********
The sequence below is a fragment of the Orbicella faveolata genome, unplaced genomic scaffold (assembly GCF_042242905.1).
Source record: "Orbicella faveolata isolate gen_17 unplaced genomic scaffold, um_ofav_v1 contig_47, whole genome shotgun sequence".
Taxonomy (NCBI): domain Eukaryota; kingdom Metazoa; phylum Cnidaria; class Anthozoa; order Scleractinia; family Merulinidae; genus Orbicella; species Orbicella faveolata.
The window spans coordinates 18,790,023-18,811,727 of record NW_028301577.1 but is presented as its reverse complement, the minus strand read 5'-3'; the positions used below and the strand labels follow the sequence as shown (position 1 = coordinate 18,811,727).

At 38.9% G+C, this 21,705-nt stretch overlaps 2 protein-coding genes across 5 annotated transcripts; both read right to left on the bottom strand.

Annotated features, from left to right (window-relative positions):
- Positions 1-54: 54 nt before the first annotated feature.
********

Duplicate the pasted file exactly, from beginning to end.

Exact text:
The sequence below is a fragment of the Orbicella faveolata genome, unplaced genomic scaffold (assembly GCF_042242905.1).
Source record: "Orbicella faveolata isolate gen_17 unplaced genomic scaffold, um_ofav_v1 contig_47, whole genome shotgun sequence".
Taxonomy (NCBI): domain Eukaryota; kingdom Metazoa; phylum Cnidaria; class Anthozoa; order Scleractinia; family Merulinidae; genus Orbicella; species Orbicella faveolata.
The window spans coordinates 18,790,023-18,811,727 of record NW_028301577.1 but is presented as its reverse complement, the minus strand read 5'-3'; the positions used below and the strand labels follow the sequence as shown (position 1 = coordinate 18,811,727).

At 38.9% G+C, this 21,705-nt stretch overlaps 2 protein-coding genes across 5 annotated transcripts; both read right to left on the bottom strand.

Annotated features, from left to right (window-relative positions):
- Positions 1-54: 54 nt before the first annotated feature.